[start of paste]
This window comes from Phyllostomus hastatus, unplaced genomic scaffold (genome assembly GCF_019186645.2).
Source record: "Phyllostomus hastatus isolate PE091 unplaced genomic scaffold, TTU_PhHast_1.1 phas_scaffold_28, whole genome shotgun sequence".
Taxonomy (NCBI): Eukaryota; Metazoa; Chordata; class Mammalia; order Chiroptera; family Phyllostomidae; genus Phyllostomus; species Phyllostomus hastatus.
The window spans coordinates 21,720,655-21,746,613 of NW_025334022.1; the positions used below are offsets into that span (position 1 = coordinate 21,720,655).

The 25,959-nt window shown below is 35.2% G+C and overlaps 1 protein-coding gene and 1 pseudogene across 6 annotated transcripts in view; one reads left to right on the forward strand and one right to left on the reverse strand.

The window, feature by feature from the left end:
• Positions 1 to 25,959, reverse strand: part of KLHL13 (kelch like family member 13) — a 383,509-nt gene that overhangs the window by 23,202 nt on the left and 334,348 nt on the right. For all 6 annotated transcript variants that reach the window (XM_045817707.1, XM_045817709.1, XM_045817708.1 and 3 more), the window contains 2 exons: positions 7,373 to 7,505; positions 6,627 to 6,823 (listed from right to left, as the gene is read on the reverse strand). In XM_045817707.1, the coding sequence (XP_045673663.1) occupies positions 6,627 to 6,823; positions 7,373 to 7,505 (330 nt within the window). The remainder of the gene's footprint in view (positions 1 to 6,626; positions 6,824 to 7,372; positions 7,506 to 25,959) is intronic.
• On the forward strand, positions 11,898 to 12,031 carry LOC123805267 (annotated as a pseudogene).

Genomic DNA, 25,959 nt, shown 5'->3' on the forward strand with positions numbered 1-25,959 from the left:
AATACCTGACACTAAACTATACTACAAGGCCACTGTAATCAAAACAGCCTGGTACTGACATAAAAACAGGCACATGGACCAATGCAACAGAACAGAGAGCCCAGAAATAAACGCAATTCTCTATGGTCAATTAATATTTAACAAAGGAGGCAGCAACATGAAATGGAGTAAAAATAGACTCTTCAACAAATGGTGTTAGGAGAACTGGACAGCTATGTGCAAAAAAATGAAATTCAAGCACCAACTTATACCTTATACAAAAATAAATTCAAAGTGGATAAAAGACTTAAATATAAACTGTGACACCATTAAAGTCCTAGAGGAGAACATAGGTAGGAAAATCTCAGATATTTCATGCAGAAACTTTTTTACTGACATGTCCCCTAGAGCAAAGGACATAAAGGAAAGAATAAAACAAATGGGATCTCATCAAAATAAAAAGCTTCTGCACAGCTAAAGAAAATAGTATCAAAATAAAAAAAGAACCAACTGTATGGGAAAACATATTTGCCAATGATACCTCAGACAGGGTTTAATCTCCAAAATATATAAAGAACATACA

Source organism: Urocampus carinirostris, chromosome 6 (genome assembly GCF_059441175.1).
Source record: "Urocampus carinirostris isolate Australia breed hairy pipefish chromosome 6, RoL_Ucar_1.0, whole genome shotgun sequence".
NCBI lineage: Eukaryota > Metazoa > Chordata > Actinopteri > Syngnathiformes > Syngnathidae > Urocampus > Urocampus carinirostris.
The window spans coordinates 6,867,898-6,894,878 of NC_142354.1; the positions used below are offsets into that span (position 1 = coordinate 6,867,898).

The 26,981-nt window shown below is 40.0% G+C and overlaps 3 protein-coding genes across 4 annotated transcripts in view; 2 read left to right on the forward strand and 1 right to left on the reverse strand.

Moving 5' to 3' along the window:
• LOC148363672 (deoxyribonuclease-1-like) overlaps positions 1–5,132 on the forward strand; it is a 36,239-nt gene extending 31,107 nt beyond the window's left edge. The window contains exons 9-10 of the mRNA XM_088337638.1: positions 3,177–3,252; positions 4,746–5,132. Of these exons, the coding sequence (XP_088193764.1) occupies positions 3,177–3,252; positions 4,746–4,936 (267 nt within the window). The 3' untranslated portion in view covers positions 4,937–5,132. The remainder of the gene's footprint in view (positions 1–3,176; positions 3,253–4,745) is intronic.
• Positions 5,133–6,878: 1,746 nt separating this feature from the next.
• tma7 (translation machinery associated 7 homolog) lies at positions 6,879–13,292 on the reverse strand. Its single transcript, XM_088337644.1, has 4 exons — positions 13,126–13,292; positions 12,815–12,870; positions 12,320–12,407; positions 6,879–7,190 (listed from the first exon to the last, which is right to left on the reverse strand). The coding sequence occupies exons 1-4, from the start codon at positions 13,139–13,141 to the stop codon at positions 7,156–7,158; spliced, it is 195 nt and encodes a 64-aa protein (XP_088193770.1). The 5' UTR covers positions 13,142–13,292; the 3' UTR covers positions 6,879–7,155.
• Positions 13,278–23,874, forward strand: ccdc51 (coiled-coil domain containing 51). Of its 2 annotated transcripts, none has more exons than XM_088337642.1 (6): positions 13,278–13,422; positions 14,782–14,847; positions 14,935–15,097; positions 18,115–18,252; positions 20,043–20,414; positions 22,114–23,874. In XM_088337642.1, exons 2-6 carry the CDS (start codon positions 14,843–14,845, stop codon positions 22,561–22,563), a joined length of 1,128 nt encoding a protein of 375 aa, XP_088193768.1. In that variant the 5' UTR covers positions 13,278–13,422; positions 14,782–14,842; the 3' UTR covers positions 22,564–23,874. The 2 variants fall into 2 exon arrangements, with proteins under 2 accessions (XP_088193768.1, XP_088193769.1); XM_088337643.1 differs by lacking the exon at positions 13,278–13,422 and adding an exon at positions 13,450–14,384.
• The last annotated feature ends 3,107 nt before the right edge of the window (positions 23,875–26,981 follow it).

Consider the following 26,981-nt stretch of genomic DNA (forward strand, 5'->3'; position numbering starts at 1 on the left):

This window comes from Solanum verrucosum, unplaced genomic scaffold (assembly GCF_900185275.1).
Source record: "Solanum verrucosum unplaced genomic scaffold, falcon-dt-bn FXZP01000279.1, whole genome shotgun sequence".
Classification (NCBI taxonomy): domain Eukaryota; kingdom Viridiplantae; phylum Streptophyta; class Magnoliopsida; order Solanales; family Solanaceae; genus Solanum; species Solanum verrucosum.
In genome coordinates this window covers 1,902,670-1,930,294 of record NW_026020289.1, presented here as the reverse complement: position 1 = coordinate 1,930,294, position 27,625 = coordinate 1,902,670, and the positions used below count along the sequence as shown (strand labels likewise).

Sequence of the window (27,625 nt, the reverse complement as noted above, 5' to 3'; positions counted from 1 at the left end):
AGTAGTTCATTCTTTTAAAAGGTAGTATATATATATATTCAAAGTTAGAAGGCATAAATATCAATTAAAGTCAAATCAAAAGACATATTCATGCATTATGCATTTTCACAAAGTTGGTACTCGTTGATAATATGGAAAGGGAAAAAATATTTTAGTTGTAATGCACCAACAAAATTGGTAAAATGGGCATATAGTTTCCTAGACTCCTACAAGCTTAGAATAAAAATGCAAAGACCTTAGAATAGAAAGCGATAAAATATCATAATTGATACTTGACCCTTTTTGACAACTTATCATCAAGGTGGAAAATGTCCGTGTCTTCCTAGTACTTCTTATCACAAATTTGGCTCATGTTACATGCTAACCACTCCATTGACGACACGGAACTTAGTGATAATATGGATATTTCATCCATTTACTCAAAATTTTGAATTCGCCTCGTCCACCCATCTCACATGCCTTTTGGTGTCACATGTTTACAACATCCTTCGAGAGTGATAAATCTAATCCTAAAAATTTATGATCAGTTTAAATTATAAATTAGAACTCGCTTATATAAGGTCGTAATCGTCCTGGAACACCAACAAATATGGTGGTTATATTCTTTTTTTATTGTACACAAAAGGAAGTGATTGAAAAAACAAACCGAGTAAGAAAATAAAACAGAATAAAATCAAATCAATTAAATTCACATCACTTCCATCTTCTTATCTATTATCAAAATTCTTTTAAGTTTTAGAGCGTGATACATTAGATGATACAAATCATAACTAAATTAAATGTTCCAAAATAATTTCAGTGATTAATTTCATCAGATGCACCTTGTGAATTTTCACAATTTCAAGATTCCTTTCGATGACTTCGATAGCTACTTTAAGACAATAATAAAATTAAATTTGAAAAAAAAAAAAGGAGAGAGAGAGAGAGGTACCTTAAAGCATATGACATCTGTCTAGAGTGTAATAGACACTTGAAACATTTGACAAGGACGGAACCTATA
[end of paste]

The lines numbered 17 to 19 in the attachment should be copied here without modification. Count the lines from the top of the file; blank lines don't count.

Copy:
• LOC148363672 (deoxyribonuclease-1-like) overlaps positions 1–5,132 on the forward strand; it is a 36,239-nt gene extending 31,107 nt beyond the window's left edge. The window contains exons 9-10 of the mRNA XM_088337638.1: positions 3,177–3,252; positions 4,746–5,132. Of these exons, the coding sequence (XP_088193764.1) occupies positions 3,177–3,252; positions 4,746–4,936 (267 nt within the window). The 3' untranslated portion in view covers positions 4,937–5,132. The remainder of the gene's footprint in view (positions 1–3,176; positions 3,253–4,745) is intronic.
• Positions 5,133–6,878: 1,746 nt separating this feature from the next.
• tma7 (translation machinery associated 7 homolog) lies at positions 6,879–13,292 on the reverse strand. Its single transcript, XM_088337644.1, has 4 exons — positions 13,126–13,292; positions 12,815–12,870; positions 12,320–12,407; positions 6,879–7,190 (listed from the first exon to the last, which is right to left on the reverse strand). The coding sequence occupies exons 1-4, from the start codon at positions 13,139–13,141 to the stop codon at positions 7,156–7,158; spliced, it is 195 nt and encodes a 64-aa protein (XP_088193770.1). The 5' UTR covers positions 13,142–13,292; the 3' UTR covers positions 6,879–7,155.